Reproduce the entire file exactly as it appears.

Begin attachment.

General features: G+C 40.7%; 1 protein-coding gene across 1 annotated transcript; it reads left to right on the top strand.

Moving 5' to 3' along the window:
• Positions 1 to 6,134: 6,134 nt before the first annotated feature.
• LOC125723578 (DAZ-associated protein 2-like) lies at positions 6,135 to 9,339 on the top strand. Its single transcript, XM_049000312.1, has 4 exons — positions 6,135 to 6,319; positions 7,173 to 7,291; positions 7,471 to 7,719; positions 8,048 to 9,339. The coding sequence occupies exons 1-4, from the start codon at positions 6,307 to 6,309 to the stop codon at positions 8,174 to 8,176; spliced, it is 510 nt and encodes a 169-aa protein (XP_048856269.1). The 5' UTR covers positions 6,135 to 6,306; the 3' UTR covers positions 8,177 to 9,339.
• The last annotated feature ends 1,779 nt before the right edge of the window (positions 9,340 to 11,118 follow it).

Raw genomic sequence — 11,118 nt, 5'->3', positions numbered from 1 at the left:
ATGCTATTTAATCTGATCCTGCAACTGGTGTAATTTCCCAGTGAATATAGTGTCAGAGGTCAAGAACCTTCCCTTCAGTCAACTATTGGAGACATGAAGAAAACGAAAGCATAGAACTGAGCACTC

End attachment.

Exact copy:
General features: G+C 40.7%; 1 protein-coding gene across 1 annotated transcript; it reads left to right on the top strand.

Moving 5' to 3' along the window:
• Positions 1 to 6,134: 6,134 nt before the first annotated feature.
• LOC125723578 (DAZ-associated protein 2-like) lies at positions 6,135 to 9,339 on the top strand. Its single transcript, XM_049000312.1, has 4 exons — positions 6,135 to 6,319; positions 7,173 to 7,291; positions 7,471 to 7,719; positions 8,048 to 9,339. The coding sequence occupies exons 1-4, from the start codon at positions 6,307 to 6,309 to the stop codon at positions 8,174 to 8,176; spliced, it is 510 nt and encodes a 169-aa protein (XP_048856269.1). The 5' UTR covers positions 6,135 to 6,306; the 3' UTR covers positions 8,177 to 9,339.
• The last annotated feature ends 1,779 nt before the right edge of the window (positions 9,340 to 11,118 follow it).

Raw genomic sequence — 11,118 nt, 5'->3', positions numbered from 1 at the left:
ATGCTATTTAATCTGATCCTGCAACTGGTGTAATTTCCCAGTGAATATAGTGTCAGAGGTCAAGAACCTTCCCTTCAGTCAACTATTGGAGACATGAAGAAAACGAAAGCATAGAACTGAGCACTC